As you imagine that the code or procedure for drawing such trees is pretty simple. Branch has width A, branch grows length B, Branch splits into two at angle C, Each split-off branch has width A/D and grows a length B/D, Each split-off branch splits into two at angle C with split-off split-off branches that has width (A/D)/D and grow length (B/D)/D etc etc. The amount of information that has to be evolutionarily developed and genetically transmitted is relatively low, and the divesity of forms that can be achieved with small modifications to the parameters is pretty incredible.

Real trees of course don't follow exact deterministic geometric shapes. In fact the “fractal” programs that draw more realistic trees[23] typically follow functions that use probability distributions instead of fixed values for their parameters (so these models are only self-similar in a statistical sense). Of course, tree's don't measure distance and look up random number tables either. Trees must instead use chemical signals and nutrient levels as proxies for distance. To convey nutrients from the roots or leaves to the rest of the tree necessarily requires that the tree respond and correct the different nutrient needs of different parts, so it's not implausible to think that the trees can implement a simple cyclic pattern of growth and branching. Growing patterns responding to nutrient need can also allow plants to adapt better to their environment[24] and implement subtle branching differences at lower and higher levels. A more complete fractal-based plant simulation program looks more like this[25].

Thinking about organisms responding to their environment with feedback brings us to control theory [26]. Control theory describes how signals can be made to interact with each other to implent elaborate analytical techniques, use information from a variety of sources, and generate signals to control a system response. Like a fractal composed by a recursive function, feedback loops[27] function by implementing the same piece of “code” again and again, but unlike fractals feedback loops depend directly on the environment. In this way they “measure” and “correct” for the environment, and this is why engineers use them in electronic control devices such a thermostat or a navigation system. Again we have an example in which objects of mathematical function see implementation in the artificial and natural world alike. Why are things done with math? Math works.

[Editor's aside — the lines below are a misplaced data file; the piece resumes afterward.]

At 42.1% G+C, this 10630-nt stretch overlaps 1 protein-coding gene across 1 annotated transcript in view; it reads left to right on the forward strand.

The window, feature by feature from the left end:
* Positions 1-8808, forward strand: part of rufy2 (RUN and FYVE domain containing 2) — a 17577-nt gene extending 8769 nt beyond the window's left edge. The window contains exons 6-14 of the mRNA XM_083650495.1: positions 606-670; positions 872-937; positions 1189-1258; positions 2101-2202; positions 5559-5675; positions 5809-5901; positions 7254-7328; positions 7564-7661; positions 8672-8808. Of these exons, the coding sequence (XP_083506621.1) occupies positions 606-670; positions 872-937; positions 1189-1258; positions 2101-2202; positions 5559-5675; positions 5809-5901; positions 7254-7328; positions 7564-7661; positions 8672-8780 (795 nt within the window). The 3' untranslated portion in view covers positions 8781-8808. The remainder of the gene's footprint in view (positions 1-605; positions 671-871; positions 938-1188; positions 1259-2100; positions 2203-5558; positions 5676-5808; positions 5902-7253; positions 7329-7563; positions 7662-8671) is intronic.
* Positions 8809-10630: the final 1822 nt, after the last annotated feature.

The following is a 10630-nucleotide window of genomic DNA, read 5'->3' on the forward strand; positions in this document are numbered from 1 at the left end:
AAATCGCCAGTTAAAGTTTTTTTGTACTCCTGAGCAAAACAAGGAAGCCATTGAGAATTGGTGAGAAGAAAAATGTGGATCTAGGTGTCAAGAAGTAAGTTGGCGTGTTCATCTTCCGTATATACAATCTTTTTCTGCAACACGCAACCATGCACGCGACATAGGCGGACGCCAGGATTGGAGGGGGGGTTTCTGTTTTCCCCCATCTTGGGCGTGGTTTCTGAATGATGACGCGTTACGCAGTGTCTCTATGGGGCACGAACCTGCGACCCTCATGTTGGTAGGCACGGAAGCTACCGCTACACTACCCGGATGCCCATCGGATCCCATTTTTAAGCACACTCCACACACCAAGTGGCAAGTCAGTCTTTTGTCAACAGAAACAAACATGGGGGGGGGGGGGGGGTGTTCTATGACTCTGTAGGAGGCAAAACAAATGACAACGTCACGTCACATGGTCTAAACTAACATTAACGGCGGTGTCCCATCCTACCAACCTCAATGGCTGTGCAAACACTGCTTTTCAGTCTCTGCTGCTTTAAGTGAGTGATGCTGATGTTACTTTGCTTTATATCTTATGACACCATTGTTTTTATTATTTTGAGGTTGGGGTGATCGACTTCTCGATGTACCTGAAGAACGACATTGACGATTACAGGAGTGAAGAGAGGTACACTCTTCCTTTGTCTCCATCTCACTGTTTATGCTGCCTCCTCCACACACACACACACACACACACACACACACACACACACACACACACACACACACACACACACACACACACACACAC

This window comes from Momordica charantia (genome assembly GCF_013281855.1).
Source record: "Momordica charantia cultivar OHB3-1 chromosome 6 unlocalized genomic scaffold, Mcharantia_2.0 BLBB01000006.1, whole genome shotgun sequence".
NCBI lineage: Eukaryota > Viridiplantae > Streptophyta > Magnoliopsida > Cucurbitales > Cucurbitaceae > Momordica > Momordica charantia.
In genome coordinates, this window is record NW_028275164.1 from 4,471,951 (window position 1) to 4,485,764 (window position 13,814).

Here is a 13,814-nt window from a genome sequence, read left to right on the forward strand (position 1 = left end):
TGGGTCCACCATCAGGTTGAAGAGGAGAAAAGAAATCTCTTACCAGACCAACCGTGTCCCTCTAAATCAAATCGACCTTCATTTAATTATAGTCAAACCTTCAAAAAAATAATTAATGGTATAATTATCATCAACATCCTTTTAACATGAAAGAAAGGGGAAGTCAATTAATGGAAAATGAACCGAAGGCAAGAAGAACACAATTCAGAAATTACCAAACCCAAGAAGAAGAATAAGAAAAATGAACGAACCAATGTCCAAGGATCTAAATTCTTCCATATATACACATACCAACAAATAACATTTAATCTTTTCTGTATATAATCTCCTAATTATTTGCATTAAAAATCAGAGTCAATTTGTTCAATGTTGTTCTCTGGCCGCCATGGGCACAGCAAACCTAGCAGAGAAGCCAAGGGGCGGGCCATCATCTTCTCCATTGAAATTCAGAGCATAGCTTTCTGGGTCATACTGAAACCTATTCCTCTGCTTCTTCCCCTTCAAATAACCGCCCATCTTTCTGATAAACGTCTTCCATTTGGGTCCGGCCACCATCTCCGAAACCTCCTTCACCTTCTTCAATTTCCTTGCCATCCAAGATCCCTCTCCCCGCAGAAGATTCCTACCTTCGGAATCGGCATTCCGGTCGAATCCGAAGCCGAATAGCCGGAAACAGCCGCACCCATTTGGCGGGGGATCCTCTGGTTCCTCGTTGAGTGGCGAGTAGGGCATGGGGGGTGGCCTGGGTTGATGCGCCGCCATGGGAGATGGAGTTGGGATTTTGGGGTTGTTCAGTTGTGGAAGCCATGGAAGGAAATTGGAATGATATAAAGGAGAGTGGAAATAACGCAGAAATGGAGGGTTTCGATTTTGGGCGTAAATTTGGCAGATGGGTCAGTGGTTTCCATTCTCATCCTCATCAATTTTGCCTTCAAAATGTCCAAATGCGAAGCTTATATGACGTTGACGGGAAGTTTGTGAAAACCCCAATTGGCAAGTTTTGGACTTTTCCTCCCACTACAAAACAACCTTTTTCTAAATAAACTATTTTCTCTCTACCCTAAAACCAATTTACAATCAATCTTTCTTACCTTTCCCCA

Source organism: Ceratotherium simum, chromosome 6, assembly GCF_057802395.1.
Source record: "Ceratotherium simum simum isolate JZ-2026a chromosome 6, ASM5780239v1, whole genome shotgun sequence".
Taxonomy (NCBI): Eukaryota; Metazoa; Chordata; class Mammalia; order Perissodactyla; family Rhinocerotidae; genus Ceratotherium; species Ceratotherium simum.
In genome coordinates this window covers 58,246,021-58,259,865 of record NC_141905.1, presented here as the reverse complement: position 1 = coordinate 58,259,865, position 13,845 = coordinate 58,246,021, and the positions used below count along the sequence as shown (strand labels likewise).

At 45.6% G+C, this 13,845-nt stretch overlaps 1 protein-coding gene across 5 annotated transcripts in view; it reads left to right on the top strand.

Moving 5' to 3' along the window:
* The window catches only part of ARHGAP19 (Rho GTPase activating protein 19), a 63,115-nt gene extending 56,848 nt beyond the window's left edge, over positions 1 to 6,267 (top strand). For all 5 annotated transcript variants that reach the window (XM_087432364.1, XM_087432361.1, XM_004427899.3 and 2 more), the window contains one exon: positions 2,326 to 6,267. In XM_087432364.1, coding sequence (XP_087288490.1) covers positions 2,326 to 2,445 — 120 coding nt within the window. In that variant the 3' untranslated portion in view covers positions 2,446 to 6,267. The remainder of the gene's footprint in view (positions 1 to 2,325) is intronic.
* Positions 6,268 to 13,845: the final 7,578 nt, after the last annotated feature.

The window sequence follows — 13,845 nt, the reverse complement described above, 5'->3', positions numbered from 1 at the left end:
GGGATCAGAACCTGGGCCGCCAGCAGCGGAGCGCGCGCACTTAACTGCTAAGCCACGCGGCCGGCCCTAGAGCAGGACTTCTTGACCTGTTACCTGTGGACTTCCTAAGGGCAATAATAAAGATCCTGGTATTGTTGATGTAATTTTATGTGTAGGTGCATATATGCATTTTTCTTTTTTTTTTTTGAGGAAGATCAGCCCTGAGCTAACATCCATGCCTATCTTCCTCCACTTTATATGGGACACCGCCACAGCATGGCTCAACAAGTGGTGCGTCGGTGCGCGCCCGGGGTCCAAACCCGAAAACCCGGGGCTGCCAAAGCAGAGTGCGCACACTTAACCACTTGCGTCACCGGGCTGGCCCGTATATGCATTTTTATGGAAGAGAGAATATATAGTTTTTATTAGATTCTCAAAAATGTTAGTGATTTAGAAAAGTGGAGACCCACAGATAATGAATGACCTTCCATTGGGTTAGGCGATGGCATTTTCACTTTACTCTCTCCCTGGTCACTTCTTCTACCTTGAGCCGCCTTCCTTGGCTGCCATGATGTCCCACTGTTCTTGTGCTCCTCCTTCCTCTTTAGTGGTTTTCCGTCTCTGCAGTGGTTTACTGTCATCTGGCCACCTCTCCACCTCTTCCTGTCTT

I think many of the other pattern in nature[28] are a special case of recursion, in which the same geometric shape is repeated or the similar structure operate at different scales.

Which would be expect from nature, for it to be symmetric or asymmetric? If you're asking me, I'm a physicist so of course I'm going to say symmetry is natural. It is the asymmetries of the nature that need explaining. In the origin of the universe, it was quantum mechanical fluctuations[8] (ie the probability is symmetry but the results are not[29]).